Divorces are tough. From lawyer fees to settlements, a lot of money is on the line. Given how common divorce is, it shouldn’t be surprising that every year there are guys tripped up by the most common financial mistakes. Here’s the facts on the ten most common financial mistakes to avoid during divorce:

Anger Driven Financial Mistakes to Avoid

Your life is probably pretty rough right now. While it is perfectly normal (and healthy) to experience anger, sadness and despair, keep your logical hat on during the divorce settlement and avoid emotional decision making.

  1. Believing you should Keep the Home

Deciding whether or not to keep your family home is an emotional decision, especially if you raised your children in the house. It may seem ideal and comfortable to stay living in your home after going through a divorce, but it may not make financial sense to do so. Perhaps you and your spouse contributed to the mortgage before the divorce. Can you afford the mortgage payment, the taxes, and the monthly bills on your own? Will you be able to run the air conditioner on your salary? It doesn’t matter how attached you are to the family home; it is not worth going bankrupt over. You can take your memories with you to a new home. Becoming house poor is one of the most common financial mistakes to avoid.

  1. Sacrificing Financial Security for Luxuries

There are many aspects of divorce that are just no fun at all. The lives of your entire family are going to be uprooted and disturbed. There is no way around it. While you may want to keep as much as possible the same for the sake of your children, do not sacrifice your financial security to do so. Kids are surprisingly resilient. While they may not enjoy leaving the private school they currently attend or giving up the expensive horseback riding lessons, they will survive. It is not worth going into debt over, so be cautious about negotiating these items into a divorce settlement. The horseback riding lessons won’t do much for your child if you cannot afford the mortgage payment because of them.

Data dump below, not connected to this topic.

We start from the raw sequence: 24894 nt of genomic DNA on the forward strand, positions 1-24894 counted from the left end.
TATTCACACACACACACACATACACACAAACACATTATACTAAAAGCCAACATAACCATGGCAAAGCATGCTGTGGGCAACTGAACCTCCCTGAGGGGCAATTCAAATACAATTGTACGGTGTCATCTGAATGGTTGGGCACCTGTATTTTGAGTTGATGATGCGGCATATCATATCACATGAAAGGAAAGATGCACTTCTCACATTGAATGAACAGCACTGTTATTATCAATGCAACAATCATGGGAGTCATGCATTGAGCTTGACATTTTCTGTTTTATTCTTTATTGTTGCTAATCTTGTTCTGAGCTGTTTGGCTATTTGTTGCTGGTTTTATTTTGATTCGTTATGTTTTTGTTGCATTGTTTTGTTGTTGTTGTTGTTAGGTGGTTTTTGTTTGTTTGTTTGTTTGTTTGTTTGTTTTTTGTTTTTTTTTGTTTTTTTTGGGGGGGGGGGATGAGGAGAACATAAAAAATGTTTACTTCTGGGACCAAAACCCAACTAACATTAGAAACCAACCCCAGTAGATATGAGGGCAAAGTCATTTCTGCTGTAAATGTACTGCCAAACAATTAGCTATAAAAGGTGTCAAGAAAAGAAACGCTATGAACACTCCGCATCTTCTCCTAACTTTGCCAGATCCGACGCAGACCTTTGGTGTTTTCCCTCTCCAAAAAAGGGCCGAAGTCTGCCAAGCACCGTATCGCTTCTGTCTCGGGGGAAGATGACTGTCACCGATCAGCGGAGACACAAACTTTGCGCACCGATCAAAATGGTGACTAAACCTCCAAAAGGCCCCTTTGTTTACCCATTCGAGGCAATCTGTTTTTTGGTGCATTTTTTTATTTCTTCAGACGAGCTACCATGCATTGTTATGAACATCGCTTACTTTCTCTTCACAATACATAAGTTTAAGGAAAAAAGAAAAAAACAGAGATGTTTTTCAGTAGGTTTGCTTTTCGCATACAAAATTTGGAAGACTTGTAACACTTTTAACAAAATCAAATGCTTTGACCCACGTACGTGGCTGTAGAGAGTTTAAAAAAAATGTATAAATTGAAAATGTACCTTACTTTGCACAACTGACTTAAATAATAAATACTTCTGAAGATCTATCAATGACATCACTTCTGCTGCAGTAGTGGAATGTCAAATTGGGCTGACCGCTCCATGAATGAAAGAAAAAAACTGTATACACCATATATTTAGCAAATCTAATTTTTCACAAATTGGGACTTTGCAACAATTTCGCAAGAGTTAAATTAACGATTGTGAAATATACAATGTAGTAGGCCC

1. Becoming Exhausted During Settlement

We all want divorce to be in the rearview mirror as quickly as possible, but the truth is that it isn’t a quick process. It can take many months (or even years) to settle, especially if you are fighting with your wife. After all of the pain and heartache, you’re probably exhausted and ready to sign for whatever her lawyer puts in front of you.

Don’t give in just because you’re tired of fighting, or want to move on.

However, signing out of exhaustion could end up costing you big time. Don’t give in just because you’re tired of fighting or want to move on. You’ve come this far. You can go a little longer. Exhaustive decision making is one of the most common financial mistakes to avoid.

  1. Seeking Revenge

Revenge probably sounds pretty good when you are going through a divorce. You may think that undermining your spouse will be worth it no matter what the cost. Be cautious though, because attorney and specialist fees can add up quickly. Is it worth it? You may try your best to seek revenge and still not feel any better when it is all said and done. Be realistic and try to see the big picture.

  1. Not Considering Insurance

The cost of insurance can be high, so it’s critical that you include the cost in your post-divorce budget. Life insurance is especially important if there are kids involved. If you’re the one paying support after the divorce and you die, what will happen to your children? If you are the one receiving support and your ex-wife passes away, how will you provide for the children? These are questions you must address during a divorce. Consider requiring you, your spouse (or both) to hold disability and life insurance if there are children in the picture.

Understand When You Need a Professional Opinion